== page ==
Reading Melissa's post on the girl who's not racist brought up something that has probably been said a non-nillion times, but that I think should be repeated at least as often as the "make sure your seat back and tray-tables are in their upright and locked positions" speech:
If, like me, you grew up in America (and a majority of other countries/cultures on the planet), there is a 99.99999999999% probability that you are too:
I am all of these things. It's the soup I was simmered in, from the moment this body drew breath.
When I figured out (age 12) that I was queer, I'd never met a queer (that I knew of), and I had never heard an outright condemnation of homosexuality (this was not a word I had EVER heard, in fact) -- still -- no one had to tell me that this was not something I should shout from the top of the monkey-bars at recess.
I had been so thoroughly marinated in the atmosphere of institutionalized homophobia that I knew "instinctively" that this was something I should keep to myself, and I began compensatory action immediately -- like feigning interest in a boy (who, as it turns out, is probably also queer) .
The reason that I think this reminder bears another nonillion repetitions is that, until I acknowledge my "-isms" and "phobias" (externalized or internalized), I don't have a snow-ball's chance in hell of changing them -- because the sneaky little privilege super-hero in my head will keep chanting "That's not me! I'm not like that!"
Take heart: I don't think I'm a "bad" person because I have these "-isms" -- nor do I think you're a "bad" person because you (probably -- like 99.99...% probably) have them.
However, I think I'll be a stupid and ineffective human-rights proponent if I don't realize that I have them, and begin to deal with them.
My internalized homophobia shows up every time I think, however briefly, about whether or not it's safe for me to kiss my girlfriend in the grocery line.
My internalized racism shows up every time I see a new resident in my tiny, whiter-than-white town and notice that they're a person of color, so I give them an extra-wide smile to make sure that they know I welcome them.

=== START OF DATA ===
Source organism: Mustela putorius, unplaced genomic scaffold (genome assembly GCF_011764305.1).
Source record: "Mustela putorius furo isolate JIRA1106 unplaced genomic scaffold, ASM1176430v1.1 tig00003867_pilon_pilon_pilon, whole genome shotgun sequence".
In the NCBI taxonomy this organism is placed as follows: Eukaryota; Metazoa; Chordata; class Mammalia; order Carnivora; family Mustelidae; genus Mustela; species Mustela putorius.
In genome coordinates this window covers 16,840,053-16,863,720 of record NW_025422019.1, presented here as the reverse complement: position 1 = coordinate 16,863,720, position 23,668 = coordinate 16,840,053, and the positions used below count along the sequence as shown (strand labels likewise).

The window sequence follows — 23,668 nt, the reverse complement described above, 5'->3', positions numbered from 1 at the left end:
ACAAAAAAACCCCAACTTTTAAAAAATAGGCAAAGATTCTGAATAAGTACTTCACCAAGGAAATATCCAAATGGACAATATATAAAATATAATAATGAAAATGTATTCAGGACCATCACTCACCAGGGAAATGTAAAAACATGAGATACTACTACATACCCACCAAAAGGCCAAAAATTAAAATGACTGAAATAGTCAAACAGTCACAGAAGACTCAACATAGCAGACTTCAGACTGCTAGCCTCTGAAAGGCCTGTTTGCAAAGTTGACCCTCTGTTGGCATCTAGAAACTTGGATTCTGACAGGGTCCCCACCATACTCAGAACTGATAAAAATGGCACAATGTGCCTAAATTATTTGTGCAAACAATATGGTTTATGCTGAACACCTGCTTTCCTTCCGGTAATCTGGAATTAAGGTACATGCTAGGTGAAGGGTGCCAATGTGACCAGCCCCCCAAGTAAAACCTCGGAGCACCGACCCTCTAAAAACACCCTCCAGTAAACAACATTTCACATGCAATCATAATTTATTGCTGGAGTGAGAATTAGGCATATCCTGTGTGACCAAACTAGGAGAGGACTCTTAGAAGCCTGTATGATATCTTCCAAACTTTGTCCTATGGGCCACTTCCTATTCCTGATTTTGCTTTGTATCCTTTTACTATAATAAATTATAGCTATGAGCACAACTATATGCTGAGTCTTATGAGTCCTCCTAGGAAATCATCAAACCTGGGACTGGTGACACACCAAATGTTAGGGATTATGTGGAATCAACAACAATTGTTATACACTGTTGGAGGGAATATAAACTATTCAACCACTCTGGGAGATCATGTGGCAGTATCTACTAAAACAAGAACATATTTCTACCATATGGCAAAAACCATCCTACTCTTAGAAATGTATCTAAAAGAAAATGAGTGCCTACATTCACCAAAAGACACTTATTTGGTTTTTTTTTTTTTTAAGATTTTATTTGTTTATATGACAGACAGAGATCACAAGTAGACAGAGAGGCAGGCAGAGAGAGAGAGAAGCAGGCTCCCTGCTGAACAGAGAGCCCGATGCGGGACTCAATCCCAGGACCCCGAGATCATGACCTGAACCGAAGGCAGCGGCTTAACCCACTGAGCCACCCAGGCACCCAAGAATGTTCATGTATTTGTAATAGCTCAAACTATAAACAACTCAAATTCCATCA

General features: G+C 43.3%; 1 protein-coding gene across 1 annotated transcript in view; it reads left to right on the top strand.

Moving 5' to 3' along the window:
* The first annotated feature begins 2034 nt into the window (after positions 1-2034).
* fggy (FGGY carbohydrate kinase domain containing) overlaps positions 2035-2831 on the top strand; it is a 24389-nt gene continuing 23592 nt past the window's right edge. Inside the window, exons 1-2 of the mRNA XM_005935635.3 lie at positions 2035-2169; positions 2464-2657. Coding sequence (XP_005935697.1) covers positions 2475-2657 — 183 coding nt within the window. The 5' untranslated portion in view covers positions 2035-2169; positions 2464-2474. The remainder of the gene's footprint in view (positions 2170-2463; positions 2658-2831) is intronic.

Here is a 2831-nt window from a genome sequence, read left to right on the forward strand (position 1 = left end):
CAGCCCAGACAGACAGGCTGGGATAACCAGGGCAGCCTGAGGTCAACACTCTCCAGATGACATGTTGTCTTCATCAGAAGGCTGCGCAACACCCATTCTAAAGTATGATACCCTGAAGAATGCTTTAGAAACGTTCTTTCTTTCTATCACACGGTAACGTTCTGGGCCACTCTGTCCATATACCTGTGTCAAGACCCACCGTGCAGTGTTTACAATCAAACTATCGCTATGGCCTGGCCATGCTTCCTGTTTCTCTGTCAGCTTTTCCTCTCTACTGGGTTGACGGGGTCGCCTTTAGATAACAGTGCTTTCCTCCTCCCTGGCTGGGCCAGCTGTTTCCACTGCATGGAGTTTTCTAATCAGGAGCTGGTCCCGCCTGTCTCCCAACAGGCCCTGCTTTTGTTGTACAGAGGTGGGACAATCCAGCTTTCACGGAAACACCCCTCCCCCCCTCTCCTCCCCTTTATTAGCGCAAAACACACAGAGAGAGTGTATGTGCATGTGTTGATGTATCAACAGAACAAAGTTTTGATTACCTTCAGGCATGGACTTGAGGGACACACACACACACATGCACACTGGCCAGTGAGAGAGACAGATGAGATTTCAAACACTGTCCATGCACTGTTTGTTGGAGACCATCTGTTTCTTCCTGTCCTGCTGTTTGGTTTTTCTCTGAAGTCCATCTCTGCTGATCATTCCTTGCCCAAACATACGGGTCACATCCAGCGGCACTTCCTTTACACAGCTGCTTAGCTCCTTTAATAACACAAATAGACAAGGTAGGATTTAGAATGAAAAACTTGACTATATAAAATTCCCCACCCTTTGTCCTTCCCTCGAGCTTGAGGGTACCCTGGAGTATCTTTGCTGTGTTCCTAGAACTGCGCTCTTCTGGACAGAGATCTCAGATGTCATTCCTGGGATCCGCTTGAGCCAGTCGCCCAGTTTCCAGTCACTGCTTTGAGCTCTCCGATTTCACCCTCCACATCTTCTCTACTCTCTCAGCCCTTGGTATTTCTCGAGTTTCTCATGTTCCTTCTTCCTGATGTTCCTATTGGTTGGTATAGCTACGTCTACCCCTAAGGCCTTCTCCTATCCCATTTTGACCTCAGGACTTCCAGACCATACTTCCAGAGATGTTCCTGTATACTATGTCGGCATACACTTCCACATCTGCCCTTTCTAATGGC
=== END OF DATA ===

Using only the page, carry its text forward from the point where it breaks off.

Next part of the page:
My internalized sexism shows up every time I assume that a woman is going to understand my perspective just because she's a woman.
And on, and on, and on. Tiny little indicators, every day, that these "entrainments" are still there in me, and that means I need to deal with them.
For me, it's not enough to pat myself on the back and feel good that I've dealt with some of these -isms in myself more than other people that I know . . . excuse me, I think I have something stuck in my throat . . . uh-uhm . . . *my friend who I really like but who makes subtly misogynist and racist comments daily* . . . uh-uhm . . . I have to keep bringing these things to my awareness and owning them -- I have to be willing to have others assist me in bringing them to my awareness -- or I will never really succeed in transforming them.
The moment I realize that I am entertaining and/or practicing subtle or overt racism, sexism, classism, etc. -- I actually become empowered to view these things as actions that I take, rather than something that I am.
So in support of the concept: "Please secure your own mask before assisting others", I'll offer this paradoxical statement:
The moment you realize you're a racist/sexist/sizeist(substitute your _______-ist here), you actually have a real shot at moving away from that identity.
(Update: -- 'Liss says it way more poetically here: "Though all of us, sans rigorous philosophical exertion, are hapless conduits for every limiting and oppressive archetype upon which the patriarchy depends, conveying the bars of our own cages, very few of us are its unconstrained beneficiaries.")